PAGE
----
Brad Pitt and Envy
Via Gwenda Bond, this hatred-barely-covered-by-moth-eaten-snark commentary on Brad Pitt's new mission-oriented celebrity.
The writer, Hank Stuever, quotes Brad and Brad-loving celebmediates in their claim that neoBrad is a result of fatherhood. He then points out that most fathers (he neglects to say: middle and upper middle class fathers) respond to fatherhood by moving to the suburbs, buying gas-guzzling SUVs, and taking their jobs seriously.
But Brad wants more from us and for us. It turns out the future lies in this constant upscaling of the volunteer heart. Your child must now do charity work to get a diploma, your co-workers are training for another bike-a-thon, and your movie stars are forever looking for a cure -- not a cure for them, a cure for you.
To this, Stuever pleads poverty. Not relative poverty, but the actual variety. He doesn't reflect that the middle/upper-middle class sense of "responsibility" that drives otherwise perfectly serviceable men out to the suburbs in Hummers (which houses, cars and private schools then necessitate a six figure salary) isn't responsibility at all but a need to maintain the status symbols of class.
There are good schools inside cities. There's safe-driving to be had in a ten-year-old station wagon. You can raise kids on a decent, but not spectacular salary. But you can't keep up with the Joneses that way. I'm not complaining about the choices these men make. My parents made the same choices, and I might well do so too, if I ever have kids. I don't know if I'm rebellious enough to thoroughly repudiate all class associations.
But I'm thoroughly disgusted by Stuever's implicit claim that men of his class can't do otherwise because they're not rich and famous like Brad Pitt. He pooh-poohs the "upscaling of the volunteer heart" as if volunteerism were an upper class privilege. He even references 20th Century America's most reactionary idiot, as if her very name could put the kibosh on all of Pitt's pretensions:
That reliable anti-volunteer, Ayn Rand, would grab a barf bucket (not for you, for her). That sort of cynicism is so passe; you have not seen the light.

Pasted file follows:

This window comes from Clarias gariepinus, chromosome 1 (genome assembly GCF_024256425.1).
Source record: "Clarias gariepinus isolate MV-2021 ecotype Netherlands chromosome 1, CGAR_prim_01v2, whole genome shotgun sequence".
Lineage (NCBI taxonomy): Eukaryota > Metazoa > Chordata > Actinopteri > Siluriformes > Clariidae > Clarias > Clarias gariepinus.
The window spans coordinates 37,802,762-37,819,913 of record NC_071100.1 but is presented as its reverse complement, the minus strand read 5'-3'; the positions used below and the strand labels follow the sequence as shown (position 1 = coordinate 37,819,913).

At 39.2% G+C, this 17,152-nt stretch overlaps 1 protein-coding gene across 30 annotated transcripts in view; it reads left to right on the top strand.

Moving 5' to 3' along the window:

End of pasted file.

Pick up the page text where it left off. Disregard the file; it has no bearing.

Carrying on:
But the very idea of "charity work" as noblesse oblige passed (like bad seafood) out of the cultural understanding of pretty much everyone in the world except middle/upper-middle class Americans at the beginning of the 20th century. "Service", "giving back" and "volunteering" is something that we have absolutely no idea how many Americans of all classes participate in, because the narrowness of our definitions precludes any real intelligence-gathering. But as someone who's done a great deal of low-level community fundraising in my life, I've found that the poorer the community, the more likely they are to "do what they can" for good causes.
When canvassing for environmental causes, I got smaller, but much more frequent donations from working class neighborhoods. When asking for outright in-kind donations for a variety of organizations (as opposed to "sponsorships", where the org gives value back), I had much better luck with small-business owners than with companies. And, as any adult volunteer coordinator knows, when looking for reliable volunteers for one-time duties, like a mailing or a special event, call on the folks in your community with the lowest incomes; they'll be the ones who are most likely to say "yes".
It's not willingness, nor a "volunteer culture" that's lacking among poorer Americans, but rather information about how to and when to and to whom to donate your money and time. Which is where the celebrity bleeding hearts come in. They draw attention to causes and to organizations that have the infrastructure sufficient to handle large volumes of small donations. Far from being ridiculous, the Brangelinas of the world are serving a vital role in the economy of global service organizations: a vital PR function that can't be done any other way.
Everything about this tactic, though, seems a calculated insult to middle/upper-middle white men. That they might ever care about celebrity opinion is an insult. That an appeal from an undereducated prettyboy would work on them more than their own NYT-readin', independent-thinkin', unsusceptible-liberal-considered-opinion-actin' selves is a much greater insult. And the idea that they need to be prompted to "do the right thing" is the greatest insult of all. What they do for "the community" will always, inevitably, spring out of their own intelligence and knowledge of the world, like Athena out of Zeus's skull. They don't need no stinkin' badgers.
It never occurs to Stuever that Pitt might not be aiming at him.
Thus, Stuever's article was nothing more than cheap excuse-making. Brad Pitt reminded him of how little he's actually doing to make the world a better place, but he's damned if he'll let a prettier, richer, more desirable, and gorgeouser-woman-fucking celebrity tell him what to do. Stuever, who writes for the Washington Post, is too busy making money for his children to spend any time, or the remains of his tiny salary, on such silly things as rebuilding New Orleans or saving Darfur orphans. Fuck off, Brad Pitt, you can't fool America's intelligent(sic)sia.
(Cross-posted at Other.)